Shotmaking near the basket. So far this season, Texas is shooting 52% overall, which is very good. But beyond that, they have also garnered offensive rebounds on 46% of their missed shots. Those are pretty crazy numbers – indicative of the talent differential between Texas and the teams they’ve played – but those types of percentages are exacerbated by the Longhorns ability to finish near the rim with all their bigs. The biggest difference between the Iowas of the worlds and the Alcorn States of the world is that finishing against Alcorn State from shot to shot isn’t a huge issue considering their lack of ability to hurt good teams on the offensive end. Finishing against the Hawkeyes? That will be essential.

Texas Keys: Defense

Guarding the three. Taylor, Holland, Yancy and Felix will do just fine, defensively, against Clemens and Gesell. Ridley, Ibeh, Turner and Lammert will do comparably fine against Woodbury and Olaseni. But what about Holmes or Barnett against Uthoff or White? That’s where Texas’ big lineup could cause issues as both Uthoff and White are skilled enough jump shooters to draw their defenders out to the perimeter, but also good enough penetrators that they can make us pay for late rotation. If Iowa wins this game, it will likely be because Texas struggled to shut down White, Uthoff, Jok and Oglesby.

Transition defense. Iowa will push on makes and misses alike and the Longhorns must limit the free shooting opportunities they afford the Hawkeyes. Once again, this will test Holmes as he’s forced to chase a wing player in transition instead of a power forward. It will be key for Texas to play the defensive release with awareness as the Longhorns will also want to crash the offensive glass.

The Endgame

It wouldn’t be a surprise if this Hawkeye team played its way into a top four or five seed come NCAA tournament time next March. They have the depth, the veteran leadership and the scoring ability to play with anybody in the country and could be a sleeper team come tourney time.

That being said. Their strengths (interior height/depth, wing playmaking, pace) work pretty directly into Texas’.

Plus Texas has Taylor and is arguably better at every position (with the possible exception being if White has a terrific game at the four).

I fully expect this game to be an up and down, close affair.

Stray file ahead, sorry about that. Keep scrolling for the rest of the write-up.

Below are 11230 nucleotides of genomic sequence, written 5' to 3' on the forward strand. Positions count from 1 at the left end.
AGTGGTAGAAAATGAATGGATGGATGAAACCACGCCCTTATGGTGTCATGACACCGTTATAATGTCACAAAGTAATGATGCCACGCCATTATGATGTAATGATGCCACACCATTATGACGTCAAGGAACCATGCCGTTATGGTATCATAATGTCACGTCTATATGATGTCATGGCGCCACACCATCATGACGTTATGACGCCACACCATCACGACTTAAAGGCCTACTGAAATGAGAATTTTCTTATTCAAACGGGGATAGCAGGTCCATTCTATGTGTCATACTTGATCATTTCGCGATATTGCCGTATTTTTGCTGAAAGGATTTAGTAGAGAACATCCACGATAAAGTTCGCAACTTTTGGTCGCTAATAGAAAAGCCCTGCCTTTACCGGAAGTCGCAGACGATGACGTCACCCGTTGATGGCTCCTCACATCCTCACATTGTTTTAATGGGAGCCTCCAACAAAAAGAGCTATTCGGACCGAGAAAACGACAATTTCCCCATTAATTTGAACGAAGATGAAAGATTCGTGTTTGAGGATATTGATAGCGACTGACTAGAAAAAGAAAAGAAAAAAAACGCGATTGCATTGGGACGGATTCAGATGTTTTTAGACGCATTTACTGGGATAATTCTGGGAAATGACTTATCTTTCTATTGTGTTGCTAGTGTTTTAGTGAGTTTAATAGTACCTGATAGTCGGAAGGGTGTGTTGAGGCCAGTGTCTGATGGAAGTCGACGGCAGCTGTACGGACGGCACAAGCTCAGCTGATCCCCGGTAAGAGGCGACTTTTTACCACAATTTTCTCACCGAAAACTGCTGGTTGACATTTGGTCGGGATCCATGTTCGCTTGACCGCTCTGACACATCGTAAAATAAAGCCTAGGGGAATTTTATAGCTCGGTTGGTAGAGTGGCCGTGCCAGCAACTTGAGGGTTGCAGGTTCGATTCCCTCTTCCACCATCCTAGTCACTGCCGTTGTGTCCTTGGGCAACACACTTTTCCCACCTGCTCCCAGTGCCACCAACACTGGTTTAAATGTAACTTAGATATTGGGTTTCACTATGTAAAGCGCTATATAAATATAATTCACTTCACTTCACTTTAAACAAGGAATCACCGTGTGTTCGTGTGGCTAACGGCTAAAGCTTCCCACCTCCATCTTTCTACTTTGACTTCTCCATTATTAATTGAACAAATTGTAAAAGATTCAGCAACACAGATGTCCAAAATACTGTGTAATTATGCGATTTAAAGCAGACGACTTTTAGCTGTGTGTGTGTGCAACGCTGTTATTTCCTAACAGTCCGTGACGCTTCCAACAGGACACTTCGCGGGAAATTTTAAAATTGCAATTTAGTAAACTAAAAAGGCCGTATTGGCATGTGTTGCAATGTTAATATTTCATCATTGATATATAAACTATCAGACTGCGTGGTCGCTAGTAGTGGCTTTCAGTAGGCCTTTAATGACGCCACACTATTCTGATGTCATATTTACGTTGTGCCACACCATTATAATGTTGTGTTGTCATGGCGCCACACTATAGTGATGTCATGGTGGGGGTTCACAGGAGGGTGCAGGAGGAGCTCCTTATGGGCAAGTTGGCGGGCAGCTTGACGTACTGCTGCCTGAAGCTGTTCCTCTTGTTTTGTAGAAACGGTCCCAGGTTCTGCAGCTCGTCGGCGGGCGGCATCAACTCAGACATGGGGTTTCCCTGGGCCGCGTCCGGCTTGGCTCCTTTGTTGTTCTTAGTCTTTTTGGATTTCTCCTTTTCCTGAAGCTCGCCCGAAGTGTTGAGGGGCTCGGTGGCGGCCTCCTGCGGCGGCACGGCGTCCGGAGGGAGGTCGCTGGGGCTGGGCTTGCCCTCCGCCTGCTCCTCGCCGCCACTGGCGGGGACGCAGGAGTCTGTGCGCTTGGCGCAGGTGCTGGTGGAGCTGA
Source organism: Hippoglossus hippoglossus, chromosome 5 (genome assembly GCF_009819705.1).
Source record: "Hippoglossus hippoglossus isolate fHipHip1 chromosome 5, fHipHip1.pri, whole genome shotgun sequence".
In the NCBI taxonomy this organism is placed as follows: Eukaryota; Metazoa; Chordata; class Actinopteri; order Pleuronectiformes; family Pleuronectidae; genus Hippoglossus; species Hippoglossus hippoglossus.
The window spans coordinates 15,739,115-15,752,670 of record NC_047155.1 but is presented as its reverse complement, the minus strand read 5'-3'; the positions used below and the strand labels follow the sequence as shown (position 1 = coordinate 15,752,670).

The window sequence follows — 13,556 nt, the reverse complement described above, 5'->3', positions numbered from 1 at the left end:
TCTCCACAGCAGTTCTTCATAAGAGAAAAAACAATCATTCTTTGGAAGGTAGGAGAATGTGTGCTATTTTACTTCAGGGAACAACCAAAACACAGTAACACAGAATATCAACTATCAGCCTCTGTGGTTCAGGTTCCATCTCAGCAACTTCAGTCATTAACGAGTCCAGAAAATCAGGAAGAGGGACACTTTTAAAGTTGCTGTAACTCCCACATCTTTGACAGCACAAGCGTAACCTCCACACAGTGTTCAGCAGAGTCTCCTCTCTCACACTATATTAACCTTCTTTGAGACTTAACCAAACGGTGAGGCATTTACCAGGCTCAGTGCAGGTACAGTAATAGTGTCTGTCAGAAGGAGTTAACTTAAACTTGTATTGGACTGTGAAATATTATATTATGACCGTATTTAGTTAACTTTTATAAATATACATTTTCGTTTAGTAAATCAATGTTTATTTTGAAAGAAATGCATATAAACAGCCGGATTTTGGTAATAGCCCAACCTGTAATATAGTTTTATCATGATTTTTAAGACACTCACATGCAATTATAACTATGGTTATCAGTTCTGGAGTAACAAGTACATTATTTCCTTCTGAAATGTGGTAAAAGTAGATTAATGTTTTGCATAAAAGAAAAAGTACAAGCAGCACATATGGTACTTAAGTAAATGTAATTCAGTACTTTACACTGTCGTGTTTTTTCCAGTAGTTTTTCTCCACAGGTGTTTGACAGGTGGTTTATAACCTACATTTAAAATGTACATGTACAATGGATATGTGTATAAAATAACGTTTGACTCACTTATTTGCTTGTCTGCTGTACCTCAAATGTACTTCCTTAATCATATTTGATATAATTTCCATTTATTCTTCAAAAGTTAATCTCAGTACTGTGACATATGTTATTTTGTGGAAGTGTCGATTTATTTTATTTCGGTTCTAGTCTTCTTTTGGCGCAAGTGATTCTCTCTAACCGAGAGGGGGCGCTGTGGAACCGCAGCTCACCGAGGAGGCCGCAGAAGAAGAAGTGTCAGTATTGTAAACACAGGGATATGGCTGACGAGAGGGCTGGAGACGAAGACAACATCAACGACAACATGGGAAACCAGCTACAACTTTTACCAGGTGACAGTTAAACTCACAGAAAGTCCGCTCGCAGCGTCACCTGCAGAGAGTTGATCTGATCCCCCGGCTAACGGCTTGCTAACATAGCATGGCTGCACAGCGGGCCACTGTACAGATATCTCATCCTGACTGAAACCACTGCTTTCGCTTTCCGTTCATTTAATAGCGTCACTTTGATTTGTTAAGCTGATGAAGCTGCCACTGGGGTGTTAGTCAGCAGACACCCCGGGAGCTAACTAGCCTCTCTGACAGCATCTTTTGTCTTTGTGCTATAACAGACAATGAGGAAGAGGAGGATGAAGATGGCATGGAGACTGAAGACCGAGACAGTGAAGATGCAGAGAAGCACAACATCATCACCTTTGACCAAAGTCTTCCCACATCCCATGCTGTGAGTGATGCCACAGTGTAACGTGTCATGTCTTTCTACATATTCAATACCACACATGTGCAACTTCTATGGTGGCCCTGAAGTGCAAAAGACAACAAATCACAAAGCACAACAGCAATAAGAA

But, in the end, Taylor will prove himself to be the All-American contender he is as the Longhorns pull away over the last 15 minutes.

Prediction: Texas 89 – Alcorn State 80

Projected Starting Lineup


Demarcus Croaker. (Will Gallagher/IT)
Demarcus Croaker. (Will Gallagher/IT)


• RADIO: The Longhorn Sports Network and KVET (FM 98.1/1300AM Sportsradio the Zone) broadcast every UT game on the statewide network. Craig Way (pxp) and Eddie Oran (analyst) will call the action.

• SERIES: Tied, 2-2. Last meeting: Texas 85-60 (Nov. 23, 2009; Kansas City).


• Thursday’s contest marks the fifth meeting between Texas and Iowa. The two teams have split the previous four contests.

• It does mark the fourth time since the start of the 2004-05 season that the two schools have met in a November neutral-site tournament.

• In the first meeting, Iowa recorded a 98-92 victory on March 19, 1992 during a NCAA First Round contest in Greensboro, N.C.

• The Hawkeyes then topped Texas 82-80 in the 2004 EA Sports Maui Invitational semifinals (Nov. 23, 2004).

• Then-No. 2 Texas registered a 68-59 win against No. 18 Iowa in the title game of the 2005 Guardians Classic in Kansas City (Nov. 23, 2005).

• Then-No. 3 Texas posted an 85-60 victory in the O’Reilly Auto Parts CBE Classic semifinals in Kansas City (Nov. 23, 2009).


• Texas registered win No. 1,700 in program history with the victory against Alcorn State. The Horns now sport an all-time record of 1,700-1,008 (.628) in 109 years of intercollegiate basketball. Texas became the 17th program in NCAA Division I history to reach the 1,700-win mark.

• UT held Alcorn State scoreless for more than six minutes to begin the contest. The Braves did not score their first point until the 13:34 mark on a free throw. Texas did not allow a made field goal until 9:28 remained in the half. Alcorn State went 0-of-14 from the floor to start the game.

• Texas limited Alcorn State to 53 points on 29.7% FG shooting (19-of-64). UT improved to 239-26 in the Barnes era when holding its opponent below 40% FG shooting.

• UT posted a +19 rebound margin (47-28). This marked the second straight game to open the season that the Horns have registered a +19 rebound margin (51-32 against North Dakota State on Friday).

• Texas recorded 24 assists on its 32 made field goals. For the game, the Horns had 24 assists against just 12 turnovers.

• Demarcus Holland reached double figures in scoring (10 points) for the 12th time in his career (71 games).

• Connor Lammert set a career high with seven assists without a turnover in 17 minutes played. His previous high was four against Iowa State (Feb. 13, 2013). Lammert had six of his seven assists in the first half.

• Isaiah Taylor reached double figures in scoring (12 points) for the 29th time in his career (37 games).

• Myles Turner reached double figures in scoring (10 points) for the second straight game to open his collegiate career. He added six blocks and seven rebounds in 20 minutes of action. His six blocks were one shy of the UT single-game freshman record (7 by Tristan Thompson in 2010-11, 7 by Chris Mihm

twice in 1997-98


Solid defense has been a trademark of the Texas program under Rick Barnes. Since Barnes arrived in Austin, the Horns have held 265 of their 550 opponents to under 40% FG shooting. Texas sports a 239-26 (.902) mark in the Barnes era when accomplishing the feat (2-0 mark in 2014-15).

• UT has held its first two opponents to an average of 51.5 ppg on a combined 28.6% FG shooting (36-of-126).

• Texas limited NDSU (Nov. 14) to 50 points on 27.4% FG shooting (17-of-62), including a 7-of-29 (.241) mark from three-point range. The Horns held the Bison to 18 points on 21.4% FG shooting (6-of-28) in the first half.

• Texas held Alcorn State (Nov. 16) to 53 points on 29.7% FG shooting (19-of-64).